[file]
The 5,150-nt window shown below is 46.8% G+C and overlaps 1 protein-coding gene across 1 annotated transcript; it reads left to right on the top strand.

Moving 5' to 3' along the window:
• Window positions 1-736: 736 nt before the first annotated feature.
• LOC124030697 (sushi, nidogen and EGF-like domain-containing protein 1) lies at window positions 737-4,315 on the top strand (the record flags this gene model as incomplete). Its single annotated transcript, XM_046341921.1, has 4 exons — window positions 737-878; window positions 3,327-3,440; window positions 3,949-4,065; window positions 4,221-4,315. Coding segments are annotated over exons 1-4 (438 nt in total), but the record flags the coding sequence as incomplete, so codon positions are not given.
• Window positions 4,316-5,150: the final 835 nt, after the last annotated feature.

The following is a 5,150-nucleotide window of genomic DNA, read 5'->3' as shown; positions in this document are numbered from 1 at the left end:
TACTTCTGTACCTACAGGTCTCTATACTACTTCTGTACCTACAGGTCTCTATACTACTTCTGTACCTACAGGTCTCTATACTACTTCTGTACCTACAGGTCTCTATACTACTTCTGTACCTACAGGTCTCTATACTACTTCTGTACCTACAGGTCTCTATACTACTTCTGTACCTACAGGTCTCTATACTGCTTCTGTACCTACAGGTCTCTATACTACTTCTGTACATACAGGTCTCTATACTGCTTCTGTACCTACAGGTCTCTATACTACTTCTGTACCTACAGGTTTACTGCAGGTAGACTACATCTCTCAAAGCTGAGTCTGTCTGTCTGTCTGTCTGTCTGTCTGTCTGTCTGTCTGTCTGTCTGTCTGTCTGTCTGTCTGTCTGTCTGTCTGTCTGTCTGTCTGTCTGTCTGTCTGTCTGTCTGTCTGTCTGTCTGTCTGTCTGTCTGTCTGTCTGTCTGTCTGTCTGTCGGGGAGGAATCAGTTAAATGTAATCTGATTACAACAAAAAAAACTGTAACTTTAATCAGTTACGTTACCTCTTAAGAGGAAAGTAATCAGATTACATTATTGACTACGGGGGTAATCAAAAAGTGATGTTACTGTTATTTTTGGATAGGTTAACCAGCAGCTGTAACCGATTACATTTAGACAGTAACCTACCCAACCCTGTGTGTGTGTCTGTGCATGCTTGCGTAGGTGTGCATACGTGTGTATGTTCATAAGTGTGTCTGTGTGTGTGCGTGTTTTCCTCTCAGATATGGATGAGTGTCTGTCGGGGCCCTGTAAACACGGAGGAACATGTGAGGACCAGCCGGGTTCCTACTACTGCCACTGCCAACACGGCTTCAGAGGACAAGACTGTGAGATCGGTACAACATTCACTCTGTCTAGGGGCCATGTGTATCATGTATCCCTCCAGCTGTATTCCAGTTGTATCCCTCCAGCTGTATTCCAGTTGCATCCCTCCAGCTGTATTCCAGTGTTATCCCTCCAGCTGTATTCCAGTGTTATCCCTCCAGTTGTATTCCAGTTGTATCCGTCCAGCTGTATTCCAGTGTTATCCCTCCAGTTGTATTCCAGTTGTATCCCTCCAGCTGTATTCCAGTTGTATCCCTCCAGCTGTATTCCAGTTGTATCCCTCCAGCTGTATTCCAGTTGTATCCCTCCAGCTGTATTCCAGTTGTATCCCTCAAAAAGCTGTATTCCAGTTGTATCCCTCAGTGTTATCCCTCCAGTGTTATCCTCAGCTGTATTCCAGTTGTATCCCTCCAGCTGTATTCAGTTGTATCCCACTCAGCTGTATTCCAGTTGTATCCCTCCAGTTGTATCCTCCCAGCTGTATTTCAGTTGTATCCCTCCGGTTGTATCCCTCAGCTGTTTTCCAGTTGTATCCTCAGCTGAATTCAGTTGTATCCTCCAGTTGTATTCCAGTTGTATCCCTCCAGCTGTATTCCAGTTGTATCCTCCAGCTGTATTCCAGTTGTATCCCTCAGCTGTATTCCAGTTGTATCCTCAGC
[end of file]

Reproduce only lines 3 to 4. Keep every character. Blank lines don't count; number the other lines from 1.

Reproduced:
• Window positions 1-736: 736 nt before the first annotated feature.
• LOC124030697 (sushi, nidogen and EGF-like domain-containing protein 1) lies at window positions 737-4,315 on the top strand (the record flags this gene model as incomplete). Its single annotated transcript, XM_046341921.1, has 4 exons — window positions 737-878; window positions 3,327-3,440; window positions 3,949-4,065; window positions 4,221-4,315. Coding segments are annotated over exons 1-4 (438 nt in total), but the record flags the coding sequence as incomplete, so codon positions are not given.